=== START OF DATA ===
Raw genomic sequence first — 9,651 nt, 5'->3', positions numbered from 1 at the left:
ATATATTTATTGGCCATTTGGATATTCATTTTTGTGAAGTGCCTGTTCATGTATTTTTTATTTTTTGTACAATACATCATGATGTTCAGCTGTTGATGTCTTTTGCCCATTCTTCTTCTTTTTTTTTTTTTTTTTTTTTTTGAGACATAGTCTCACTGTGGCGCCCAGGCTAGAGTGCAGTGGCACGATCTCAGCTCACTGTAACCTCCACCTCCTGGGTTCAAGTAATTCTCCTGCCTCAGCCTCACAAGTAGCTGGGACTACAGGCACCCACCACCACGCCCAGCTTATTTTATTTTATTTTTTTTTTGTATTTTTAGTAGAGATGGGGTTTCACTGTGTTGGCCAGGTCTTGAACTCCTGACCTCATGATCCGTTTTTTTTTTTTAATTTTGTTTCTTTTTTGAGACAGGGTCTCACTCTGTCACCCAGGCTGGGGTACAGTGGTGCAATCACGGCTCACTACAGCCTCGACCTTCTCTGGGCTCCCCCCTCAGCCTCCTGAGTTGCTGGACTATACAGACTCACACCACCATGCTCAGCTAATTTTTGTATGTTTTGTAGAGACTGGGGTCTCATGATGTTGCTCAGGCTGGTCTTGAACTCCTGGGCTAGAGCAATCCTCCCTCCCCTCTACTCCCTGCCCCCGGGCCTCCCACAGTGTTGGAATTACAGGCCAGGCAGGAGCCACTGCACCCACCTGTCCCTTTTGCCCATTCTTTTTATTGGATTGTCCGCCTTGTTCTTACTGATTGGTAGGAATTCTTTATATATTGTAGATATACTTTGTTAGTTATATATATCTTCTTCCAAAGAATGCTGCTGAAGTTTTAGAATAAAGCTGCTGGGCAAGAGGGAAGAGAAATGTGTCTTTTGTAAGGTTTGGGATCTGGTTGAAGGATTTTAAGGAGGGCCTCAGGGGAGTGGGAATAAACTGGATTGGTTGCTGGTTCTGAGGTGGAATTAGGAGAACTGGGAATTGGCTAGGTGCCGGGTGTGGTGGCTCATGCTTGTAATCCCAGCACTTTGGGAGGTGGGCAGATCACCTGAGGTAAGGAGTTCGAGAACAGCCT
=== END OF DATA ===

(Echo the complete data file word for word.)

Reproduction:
Raw genomic sequence first — 9,651 nt, 5'->3', positions numbered from 1 at the left:
ATATATTTATTGGCCATTTGGATATTCATTTTTGTGAAGTGCCTGTTCATGTATTTTTTATTTTTTGTACAATACATCATGATGTTCAGCTGTTGATGTCTTTTGCCCATTCTTCTTCTTTTTTTTTTTTTTTTTTTTTTTGAGACATAGTCTCACTGTGGCGCCCAGGCTAGAGTGCAGTGGCACGATCTCAGCTCACTGTAACCTCCACCTCCTGGGTTCAAGTAATTCTCCTGCCTCAGCCTCACAAGTAGCTGGGACTACAGGCACCCACCACCACGCCCAGCTTATTTTATTTTATTTTTTTTTTGTATTTTTAGTAGAGATGGGGTTTCACTGTGTTGGCCAGGTCTTGAACTCCTGACCTCATGATCCGTTTTTTTTTTTTAATTTTGTTTCTTTTTTGAGACAGGGTCTCACTCTGTCACCCAGGCTGGGGTACAGTGGTGCAATCACGGCTCACTACAGCCTCGACCTTCTCTGGGCTCCCCCCTCAGCCTCCTGAGTTGCTGGACTATACAGACTCACACCACCATGCTCAGCTAATTTTTGTATGTTTTGTAGAGACTGGGGTCTCATGATGTTGCTCAGGCTGGTCTTGAACTCCTGGGCTAGAGCAATCCTCCCTCCCCTCTACTCCCTGCCCCCGGGCCTCCCACAGTGTTGGAATTACAGGCCAGGCAGGAGCCACTGCACCCACCTGTCCCTTTTGCCCATTCTTTTTATTGGATTGTCCGCCTTGTTCTTACTGATTGGTAGGAATTCTTTATATATTGTAGATATACTTTGTTAGTTATATATATCTTCTTCCAAAGAATGCTGCTGAAGTTTTAGAATAAAGCTGCTGGGCAAGAGGGAAGAGAAATGTGTCTTTTGTAAGGTTTGGGATCTGGTTGAAGGATTTTAAGGAGGGCCTCAGGGGAGTGGGAATAAACTGGATTGGTTGCTGGTTCTGAGGTGGAATTAGGAGAACTGGGAATTGGCTAGGTGCCGGGTGTGGTGGCTCATGCTTGTAATCCCAGCACTTTGGGAGGTGGGCAGATCACCTGAGGTAAGGAGTTCGAGAACAGCCT